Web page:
American Sign Language I & II and Interactive Skills Develpment
My 'office hours' are when I would be available for phone, email or text with any concerns, comments, or just checking-in. My 'Office Hours' will be on the following days and times:
I check email frequently and that is the best way to contact me or give me a time to call you to discuss any concerns.
Please do not hesitate to contact me with any concerns you might have, or just to say 'hello'.
Email at any time, I will respond daily.
We will focus on conversational skills and vocabulary building through sharing information about ourselves and areas of interest. Grammar use in conversation context, with support strategies to improve conversation interaction, will help students develop skills in ASL syntax. Topics include; Deaf culture, basic vocabulary, perspective, grammar, history, fingerspelling, numbers, and terminology. Learning to communicate using body language, gestures, facial expressions, and signs is critical to both comprehension and expressive skills in ASL. A focus on learning about Deaf culture & history is stressed to form a better understanding of the people that make up Deaf Culture & the Deaf Community.
Deafness is a cultural idenity, not a matter of hearing loss.
My background is in Deaf Education and I have taught in public schools since 1973. I love teaching ASL and this is the fifth year of offering ASL at La Conner High School. For the 2020-2021 school year we have one ASL I class, with around 15 students, and one ASL II class offered with around 21 students. The ASL I students will complete their two years of langauge requirements during this 2020-2021 school year, ASL I in the first semester and ASL II during the second semester. The ASL II students will complete thier required work during the first semester. it's going to be a lot of learning, and signing, going on!!!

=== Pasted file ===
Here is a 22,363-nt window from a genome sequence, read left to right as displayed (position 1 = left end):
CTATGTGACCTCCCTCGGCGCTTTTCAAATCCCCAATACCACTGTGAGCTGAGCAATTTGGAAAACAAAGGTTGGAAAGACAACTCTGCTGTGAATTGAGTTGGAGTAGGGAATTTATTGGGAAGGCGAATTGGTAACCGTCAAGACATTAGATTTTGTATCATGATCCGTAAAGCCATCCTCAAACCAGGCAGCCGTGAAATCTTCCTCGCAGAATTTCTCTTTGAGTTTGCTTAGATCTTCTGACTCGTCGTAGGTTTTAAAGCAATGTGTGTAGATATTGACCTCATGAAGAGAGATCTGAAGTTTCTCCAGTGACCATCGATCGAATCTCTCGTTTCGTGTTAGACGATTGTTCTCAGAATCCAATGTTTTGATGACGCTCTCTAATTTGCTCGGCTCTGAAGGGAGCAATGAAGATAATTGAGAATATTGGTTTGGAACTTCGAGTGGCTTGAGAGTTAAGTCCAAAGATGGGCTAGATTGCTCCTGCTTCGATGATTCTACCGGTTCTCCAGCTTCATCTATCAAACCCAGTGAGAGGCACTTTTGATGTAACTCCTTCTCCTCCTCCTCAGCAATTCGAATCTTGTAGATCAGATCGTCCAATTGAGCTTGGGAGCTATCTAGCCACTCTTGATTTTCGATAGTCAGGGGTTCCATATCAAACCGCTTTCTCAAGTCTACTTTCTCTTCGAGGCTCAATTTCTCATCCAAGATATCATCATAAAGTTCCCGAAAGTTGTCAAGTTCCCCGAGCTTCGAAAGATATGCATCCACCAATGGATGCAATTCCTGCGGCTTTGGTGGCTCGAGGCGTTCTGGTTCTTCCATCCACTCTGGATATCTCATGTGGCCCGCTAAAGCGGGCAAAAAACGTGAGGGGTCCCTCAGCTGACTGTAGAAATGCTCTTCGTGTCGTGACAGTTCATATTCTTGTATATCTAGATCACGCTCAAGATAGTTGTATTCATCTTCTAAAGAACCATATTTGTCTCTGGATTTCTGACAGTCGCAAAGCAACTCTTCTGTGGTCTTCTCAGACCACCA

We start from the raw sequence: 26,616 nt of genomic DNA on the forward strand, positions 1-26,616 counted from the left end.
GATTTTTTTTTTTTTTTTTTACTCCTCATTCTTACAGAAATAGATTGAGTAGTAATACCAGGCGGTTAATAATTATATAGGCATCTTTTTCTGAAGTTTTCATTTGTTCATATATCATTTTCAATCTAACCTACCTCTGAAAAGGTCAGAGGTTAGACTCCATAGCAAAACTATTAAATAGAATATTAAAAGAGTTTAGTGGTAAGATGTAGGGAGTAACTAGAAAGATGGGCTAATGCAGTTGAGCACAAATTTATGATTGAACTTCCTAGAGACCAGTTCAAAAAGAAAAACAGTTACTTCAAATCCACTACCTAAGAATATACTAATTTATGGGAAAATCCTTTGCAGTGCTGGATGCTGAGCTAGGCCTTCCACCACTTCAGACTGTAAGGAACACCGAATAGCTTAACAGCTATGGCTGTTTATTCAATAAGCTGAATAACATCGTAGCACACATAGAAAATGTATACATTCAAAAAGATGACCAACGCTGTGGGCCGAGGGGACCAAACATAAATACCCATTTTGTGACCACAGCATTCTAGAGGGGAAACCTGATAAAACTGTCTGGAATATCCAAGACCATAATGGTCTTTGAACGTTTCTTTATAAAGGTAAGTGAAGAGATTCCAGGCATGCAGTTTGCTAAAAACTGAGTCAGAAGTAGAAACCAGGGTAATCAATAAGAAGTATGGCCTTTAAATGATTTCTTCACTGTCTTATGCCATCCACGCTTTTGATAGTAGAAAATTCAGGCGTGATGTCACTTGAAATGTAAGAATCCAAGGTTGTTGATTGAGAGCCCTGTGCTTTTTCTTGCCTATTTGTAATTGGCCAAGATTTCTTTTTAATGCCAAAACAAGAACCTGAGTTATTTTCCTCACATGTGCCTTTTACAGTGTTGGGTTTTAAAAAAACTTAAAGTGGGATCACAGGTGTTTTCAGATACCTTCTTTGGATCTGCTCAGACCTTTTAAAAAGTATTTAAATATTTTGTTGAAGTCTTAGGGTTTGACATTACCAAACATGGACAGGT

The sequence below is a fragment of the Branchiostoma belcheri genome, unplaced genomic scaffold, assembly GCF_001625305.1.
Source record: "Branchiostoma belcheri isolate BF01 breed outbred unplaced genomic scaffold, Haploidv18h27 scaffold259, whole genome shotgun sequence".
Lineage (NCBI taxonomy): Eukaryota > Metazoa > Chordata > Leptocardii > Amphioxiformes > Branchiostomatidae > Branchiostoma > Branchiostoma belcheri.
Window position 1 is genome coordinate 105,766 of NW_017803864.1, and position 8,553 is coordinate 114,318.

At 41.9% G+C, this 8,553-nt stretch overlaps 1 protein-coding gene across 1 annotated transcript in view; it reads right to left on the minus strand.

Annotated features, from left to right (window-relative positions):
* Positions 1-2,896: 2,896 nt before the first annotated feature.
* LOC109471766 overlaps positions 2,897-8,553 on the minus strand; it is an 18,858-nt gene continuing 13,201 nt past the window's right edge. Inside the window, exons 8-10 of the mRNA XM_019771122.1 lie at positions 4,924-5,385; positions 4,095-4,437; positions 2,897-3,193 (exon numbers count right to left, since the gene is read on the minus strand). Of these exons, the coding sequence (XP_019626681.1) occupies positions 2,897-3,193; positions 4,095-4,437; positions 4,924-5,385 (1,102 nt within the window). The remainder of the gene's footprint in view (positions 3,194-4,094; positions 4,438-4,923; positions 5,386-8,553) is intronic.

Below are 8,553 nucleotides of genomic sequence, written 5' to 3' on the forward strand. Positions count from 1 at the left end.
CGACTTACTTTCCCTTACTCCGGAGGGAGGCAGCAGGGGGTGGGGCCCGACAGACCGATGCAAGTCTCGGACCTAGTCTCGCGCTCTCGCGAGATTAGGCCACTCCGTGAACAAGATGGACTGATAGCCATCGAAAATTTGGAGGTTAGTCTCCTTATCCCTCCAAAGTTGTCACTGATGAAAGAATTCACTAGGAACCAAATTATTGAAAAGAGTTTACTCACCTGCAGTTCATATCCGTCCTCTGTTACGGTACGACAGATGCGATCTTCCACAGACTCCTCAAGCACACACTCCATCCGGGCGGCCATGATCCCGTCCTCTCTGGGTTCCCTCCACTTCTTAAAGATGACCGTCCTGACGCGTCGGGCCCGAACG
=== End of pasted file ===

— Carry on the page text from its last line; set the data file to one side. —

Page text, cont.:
For an idea of the vocabulary and focus please refer to attached syllabus for each class. * Due to the change in 'classroom format' this syllabus will be changed to better fit how we're learning this fall 2020.... it will not be week-to-week, but rather more sequential, going from one stage to the next. This is my 'old' format syllabus...but gives an idea of how things progress.
A bit of my history - I was born in Oklahoma and graduated with a degree in Deaf Education & Speech Pathology with certification in education. I taught at the Oklahoma State School for the Deaf from 1973-1976. In 1976 I traveled to Alaska ..becoming a Principal-Teacher at a village school (off the grid). I then worked as a special education teacher flying to four remote villages. During this time I met my husband. When my primary village voted me to become 'Village Health Aide' I resigned from teaching and started training to become a certified community healthcare practioner. In this position I provided all health care for my village. Within two years I was also supervisor/trainer for 7 villages in central and western Alaska. In total my husband and I stayed for 7 years in a cabin off grid. We eventually moved to Fairbanks, Alaska and I taught ASL at the University of Alaska, worked with 17-21year-old job placement and training, subsituted within the public schools, and taught in a preschool language delayed program. Eventually we moved to Hawaii. In Hawaii I managed an avacado farm & worked in a health clinic. We adopted twin girls from Thailand. Back on the move we returned to Alaska when my dream job was offered. I was on a team that developed a reverse mainstream classroom at the elementary level where hearing students were placed with Deaf students and the class was taught as a duel-language program. During this time we adopted our third daughter. Eventually we headed south and came to Edison,Washington to be closer to family ties. I worked with various school districts providing support for Deaf students. In 1999 when a regional program for Deaf students was formed I was hired as one of the teachers. This program continued until 2016. During that time I became a long-distance hiker, completing the Washington section of the Pacific Crest Trail, took up motorcycling, tried out kayaking, continued to garden, sew and enjoy being outdoors. All three girls graduated from Burlington-Edison H.S. In 2007 we built a home in Anacortes and eventually became grandparents. Oh, and I have a Basset Hound named Mamie.